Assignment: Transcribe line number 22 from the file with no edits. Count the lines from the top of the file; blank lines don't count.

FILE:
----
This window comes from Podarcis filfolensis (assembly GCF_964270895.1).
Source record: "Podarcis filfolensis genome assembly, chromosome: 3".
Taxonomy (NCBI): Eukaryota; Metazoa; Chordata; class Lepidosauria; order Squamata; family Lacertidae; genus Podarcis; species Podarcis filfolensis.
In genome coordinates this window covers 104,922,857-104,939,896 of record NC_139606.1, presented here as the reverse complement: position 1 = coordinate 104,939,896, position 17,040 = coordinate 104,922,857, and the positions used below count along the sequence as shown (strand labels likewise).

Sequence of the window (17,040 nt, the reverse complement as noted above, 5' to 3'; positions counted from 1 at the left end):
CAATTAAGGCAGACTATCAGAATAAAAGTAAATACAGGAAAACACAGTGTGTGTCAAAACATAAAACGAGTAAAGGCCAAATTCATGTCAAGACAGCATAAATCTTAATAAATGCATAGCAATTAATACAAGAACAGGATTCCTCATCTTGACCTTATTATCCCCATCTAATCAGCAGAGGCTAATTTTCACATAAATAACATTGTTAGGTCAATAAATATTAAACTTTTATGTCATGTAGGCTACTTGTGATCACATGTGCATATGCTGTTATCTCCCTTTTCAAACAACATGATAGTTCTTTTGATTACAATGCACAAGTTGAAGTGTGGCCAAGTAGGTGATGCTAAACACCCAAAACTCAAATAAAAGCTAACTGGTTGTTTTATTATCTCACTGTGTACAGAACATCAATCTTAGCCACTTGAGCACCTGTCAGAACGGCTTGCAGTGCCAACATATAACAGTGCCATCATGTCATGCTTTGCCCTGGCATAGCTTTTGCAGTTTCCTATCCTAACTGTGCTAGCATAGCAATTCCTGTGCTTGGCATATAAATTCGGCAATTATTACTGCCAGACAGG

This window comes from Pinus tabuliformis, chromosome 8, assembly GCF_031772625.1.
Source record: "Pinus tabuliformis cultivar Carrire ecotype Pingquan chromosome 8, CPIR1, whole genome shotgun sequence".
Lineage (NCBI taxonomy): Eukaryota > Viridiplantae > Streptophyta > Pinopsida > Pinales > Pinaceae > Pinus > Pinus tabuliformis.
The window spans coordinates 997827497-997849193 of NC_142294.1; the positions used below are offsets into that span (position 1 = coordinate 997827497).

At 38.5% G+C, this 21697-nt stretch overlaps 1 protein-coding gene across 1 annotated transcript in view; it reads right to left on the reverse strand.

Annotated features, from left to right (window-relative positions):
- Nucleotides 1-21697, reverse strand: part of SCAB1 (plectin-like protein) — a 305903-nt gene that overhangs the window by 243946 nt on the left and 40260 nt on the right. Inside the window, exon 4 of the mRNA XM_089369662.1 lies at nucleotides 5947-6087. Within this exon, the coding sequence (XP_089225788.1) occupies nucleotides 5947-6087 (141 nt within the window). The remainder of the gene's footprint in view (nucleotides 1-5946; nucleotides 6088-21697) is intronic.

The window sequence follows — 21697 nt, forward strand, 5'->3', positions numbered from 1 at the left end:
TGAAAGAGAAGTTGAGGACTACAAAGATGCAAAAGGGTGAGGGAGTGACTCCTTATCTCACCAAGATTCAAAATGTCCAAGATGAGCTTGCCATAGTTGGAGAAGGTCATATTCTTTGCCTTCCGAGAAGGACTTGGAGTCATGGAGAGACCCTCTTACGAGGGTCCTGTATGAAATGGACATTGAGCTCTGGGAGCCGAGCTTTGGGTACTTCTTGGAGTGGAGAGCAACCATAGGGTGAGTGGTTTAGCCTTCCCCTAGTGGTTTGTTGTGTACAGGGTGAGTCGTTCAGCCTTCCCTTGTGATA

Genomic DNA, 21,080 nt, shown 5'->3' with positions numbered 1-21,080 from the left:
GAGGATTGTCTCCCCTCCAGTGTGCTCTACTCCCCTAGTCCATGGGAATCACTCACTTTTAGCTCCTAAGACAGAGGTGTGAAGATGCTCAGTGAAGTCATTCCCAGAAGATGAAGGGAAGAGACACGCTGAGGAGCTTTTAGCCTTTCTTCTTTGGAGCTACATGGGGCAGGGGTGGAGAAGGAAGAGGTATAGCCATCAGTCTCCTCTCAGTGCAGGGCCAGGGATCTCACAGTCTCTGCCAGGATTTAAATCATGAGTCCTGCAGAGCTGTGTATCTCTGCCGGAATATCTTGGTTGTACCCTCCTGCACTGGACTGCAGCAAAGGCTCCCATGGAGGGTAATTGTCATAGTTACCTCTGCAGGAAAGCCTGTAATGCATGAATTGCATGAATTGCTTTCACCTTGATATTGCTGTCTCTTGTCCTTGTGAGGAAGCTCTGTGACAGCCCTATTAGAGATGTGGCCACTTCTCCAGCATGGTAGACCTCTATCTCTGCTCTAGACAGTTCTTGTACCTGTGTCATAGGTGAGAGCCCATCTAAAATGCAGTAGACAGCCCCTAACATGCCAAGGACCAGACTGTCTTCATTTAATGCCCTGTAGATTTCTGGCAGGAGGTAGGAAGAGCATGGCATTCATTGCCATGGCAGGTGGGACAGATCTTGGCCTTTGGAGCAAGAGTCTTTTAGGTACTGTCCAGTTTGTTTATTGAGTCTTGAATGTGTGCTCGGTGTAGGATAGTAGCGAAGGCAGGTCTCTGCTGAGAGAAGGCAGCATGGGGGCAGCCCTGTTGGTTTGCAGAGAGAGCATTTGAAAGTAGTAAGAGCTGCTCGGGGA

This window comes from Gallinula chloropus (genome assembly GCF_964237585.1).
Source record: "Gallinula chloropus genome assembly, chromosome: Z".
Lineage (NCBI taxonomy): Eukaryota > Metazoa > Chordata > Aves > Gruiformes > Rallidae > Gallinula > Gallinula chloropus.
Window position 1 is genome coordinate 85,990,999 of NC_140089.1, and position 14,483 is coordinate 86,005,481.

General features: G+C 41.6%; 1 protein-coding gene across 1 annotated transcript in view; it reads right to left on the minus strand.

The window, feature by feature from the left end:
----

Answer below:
General features: G+C 41.6%; 1 protein-coding gene across 1 annotated transcript in view; it reads right to left on the minus strand.